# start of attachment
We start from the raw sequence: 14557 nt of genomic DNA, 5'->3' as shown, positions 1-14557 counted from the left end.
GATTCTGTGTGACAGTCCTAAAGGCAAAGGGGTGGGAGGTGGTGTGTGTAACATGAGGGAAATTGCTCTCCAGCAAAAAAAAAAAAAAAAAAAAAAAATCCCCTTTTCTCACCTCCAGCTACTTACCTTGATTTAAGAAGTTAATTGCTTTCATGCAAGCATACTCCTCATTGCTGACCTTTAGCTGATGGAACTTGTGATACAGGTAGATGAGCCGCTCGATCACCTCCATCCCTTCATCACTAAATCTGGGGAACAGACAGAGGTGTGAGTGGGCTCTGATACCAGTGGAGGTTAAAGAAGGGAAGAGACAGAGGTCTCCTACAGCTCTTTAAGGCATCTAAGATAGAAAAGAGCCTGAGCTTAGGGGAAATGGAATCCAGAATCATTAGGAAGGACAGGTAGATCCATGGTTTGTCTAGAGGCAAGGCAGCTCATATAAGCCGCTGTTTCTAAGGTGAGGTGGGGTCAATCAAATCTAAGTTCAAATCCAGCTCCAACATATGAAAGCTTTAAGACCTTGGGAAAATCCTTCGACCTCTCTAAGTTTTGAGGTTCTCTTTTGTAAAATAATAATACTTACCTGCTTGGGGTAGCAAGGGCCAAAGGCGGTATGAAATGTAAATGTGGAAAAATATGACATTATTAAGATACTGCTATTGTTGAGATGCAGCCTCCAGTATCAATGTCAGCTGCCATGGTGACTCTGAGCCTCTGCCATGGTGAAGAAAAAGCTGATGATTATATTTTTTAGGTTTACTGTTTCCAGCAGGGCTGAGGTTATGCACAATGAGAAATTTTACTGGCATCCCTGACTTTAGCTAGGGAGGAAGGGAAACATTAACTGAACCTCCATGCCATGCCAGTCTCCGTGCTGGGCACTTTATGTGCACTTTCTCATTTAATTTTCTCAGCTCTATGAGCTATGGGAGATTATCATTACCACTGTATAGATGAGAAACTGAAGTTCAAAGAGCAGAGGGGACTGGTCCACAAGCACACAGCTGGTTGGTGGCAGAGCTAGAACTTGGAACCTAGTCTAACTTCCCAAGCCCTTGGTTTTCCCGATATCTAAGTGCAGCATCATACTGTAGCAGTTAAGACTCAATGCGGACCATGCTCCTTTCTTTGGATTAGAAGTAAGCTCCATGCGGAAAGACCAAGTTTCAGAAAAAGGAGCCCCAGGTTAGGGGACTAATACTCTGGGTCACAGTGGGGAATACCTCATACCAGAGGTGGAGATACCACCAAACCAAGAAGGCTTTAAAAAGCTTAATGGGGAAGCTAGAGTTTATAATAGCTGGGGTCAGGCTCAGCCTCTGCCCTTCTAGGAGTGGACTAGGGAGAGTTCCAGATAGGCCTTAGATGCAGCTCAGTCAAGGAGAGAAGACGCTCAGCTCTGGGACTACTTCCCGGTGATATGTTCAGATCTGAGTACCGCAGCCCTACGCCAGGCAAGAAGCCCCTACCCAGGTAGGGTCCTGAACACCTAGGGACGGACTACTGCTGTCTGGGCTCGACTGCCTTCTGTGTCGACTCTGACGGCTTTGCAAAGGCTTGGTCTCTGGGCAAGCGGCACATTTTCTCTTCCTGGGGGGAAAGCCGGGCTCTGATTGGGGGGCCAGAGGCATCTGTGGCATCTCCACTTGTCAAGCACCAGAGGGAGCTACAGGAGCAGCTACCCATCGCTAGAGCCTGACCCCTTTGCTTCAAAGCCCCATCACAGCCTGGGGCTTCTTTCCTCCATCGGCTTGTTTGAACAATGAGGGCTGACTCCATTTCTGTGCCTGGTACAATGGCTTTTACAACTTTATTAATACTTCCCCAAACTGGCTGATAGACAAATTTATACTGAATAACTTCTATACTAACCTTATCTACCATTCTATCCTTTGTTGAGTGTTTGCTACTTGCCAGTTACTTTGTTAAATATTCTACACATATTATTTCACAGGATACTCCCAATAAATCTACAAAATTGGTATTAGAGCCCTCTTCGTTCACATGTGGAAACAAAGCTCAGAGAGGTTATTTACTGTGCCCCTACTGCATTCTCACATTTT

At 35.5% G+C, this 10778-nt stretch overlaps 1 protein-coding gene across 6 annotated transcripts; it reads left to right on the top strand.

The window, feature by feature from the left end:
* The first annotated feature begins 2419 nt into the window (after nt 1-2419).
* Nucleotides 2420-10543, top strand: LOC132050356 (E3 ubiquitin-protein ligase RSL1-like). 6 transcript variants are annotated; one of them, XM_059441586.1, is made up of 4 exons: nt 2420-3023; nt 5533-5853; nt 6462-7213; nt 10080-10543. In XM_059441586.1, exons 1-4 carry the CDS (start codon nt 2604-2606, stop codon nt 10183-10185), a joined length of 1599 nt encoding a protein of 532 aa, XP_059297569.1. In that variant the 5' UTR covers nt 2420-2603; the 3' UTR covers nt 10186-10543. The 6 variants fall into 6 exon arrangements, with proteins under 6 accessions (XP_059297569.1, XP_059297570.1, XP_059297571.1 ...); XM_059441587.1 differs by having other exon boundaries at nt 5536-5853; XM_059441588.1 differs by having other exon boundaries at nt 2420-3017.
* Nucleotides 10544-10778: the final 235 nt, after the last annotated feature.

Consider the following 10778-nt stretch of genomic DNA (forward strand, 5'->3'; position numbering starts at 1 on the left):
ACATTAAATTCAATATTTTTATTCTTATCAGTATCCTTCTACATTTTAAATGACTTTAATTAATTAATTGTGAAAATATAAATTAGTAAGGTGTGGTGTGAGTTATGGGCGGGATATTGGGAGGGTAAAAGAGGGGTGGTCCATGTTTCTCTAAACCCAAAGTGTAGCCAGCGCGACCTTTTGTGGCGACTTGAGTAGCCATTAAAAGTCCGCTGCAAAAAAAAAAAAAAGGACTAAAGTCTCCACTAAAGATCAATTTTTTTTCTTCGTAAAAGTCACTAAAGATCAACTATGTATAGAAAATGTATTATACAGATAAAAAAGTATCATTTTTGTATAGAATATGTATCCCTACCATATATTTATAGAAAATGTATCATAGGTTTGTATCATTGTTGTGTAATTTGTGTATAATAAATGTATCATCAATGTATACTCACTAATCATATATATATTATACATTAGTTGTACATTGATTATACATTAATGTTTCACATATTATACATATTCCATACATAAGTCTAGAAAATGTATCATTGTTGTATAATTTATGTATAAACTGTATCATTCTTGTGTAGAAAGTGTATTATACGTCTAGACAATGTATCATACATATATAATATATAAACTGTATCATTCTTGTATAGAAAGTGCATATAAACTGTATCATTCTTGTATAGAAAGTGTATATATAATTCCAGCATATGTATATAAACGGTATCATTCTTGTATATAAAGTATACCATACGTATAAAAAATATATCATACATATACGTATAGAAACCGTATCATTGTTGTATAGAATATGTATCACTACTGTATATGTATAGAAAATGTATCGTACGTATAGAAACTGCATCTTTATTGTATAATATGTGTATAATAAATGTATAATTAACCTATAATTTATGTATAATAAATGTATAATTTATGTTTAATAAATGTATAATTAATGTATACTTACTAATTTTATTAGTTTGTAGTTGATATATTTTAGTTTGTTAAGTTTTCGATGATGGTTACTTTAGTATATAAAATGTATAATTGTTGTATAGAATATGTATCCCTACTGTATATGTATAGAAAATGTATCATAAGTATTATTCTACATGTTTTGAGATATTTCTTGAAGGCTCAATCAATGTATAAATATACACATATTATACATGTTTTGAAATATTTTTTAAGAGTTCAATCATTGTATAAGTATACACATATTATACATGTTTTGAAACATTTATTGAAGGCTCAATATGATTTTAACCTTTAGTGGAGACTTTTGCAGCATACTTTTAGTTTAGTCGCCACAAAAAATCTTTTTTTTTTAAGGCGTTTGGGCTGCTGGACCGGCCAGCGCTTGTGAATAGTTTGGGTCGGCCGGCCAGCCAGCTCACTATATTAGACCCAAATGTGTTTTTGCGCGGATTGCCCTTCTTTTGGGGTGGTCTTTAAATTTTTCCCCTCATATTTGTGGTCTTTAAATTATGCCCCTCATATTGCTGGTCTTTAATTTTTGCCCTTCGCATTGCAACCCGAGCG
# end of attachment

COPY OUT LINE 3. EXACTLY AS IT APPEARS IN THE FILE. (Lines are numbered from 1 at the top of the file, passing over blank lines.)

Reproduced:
At 35.5% G+C, this 10778-nt stretch overlaps 1 protein-coding gene across 6 annotated transcripts; it reads left to right on the top strand.